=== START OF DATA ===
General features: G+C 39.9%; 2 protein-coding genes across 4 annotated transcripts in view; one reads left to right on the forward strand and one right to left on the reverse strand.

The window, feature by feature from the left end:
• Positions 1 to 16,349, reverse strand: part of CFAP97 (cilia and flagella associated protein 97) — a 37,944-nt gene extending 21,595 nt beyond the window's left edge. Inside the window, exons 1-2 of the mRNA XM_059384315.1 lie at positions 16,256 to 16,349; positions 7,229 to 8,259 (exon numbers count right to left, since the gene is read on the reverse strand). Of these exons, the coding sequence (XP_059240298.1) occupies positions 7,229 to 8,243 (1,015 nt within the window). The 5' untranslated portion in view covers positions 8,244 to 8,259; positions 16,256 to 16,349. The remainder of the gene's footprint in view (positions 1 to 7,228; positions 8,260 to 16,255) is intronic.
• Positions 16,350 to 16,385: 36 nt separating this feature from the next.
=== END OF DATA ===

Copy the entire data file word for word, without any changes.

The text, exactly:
General features: G+C 39.9%; 2 protein-coding genes across 4 annotated transcripts in view; one reads left to right on the forward strand and one right to left on the reverse strand.

The window, feature by feature from the left end:
• Positions 1 to 16,349, reverse strand: part of CFAP97 (cilia and flagella associated protein 97) — a 37,944-nt gene extending 21,595 nt beyond the window's left edge. Inside the window, exons 1-2 of the mRNA XM_059384315.1 lie at positions 16,256 to 16,349; positions 7,229 to 8,259 (exon numbers count right to left, since the gene is read on the reverse strand). Of these exons, the coding sequence (XP_059240298.1) occupies positions 7,229 to 8,243 (1,015 nt within the window). The 5' untranslated portion in view covers positions 8,244 to 8,259; positions 16,256 to 16,349. The remainder of the gene's footprint in view (positions 1 to 7,228; positions 8,260 to 16,255) is intronic.
• Positions 16,350 to 16,385: 36 nt separating this feature from the next.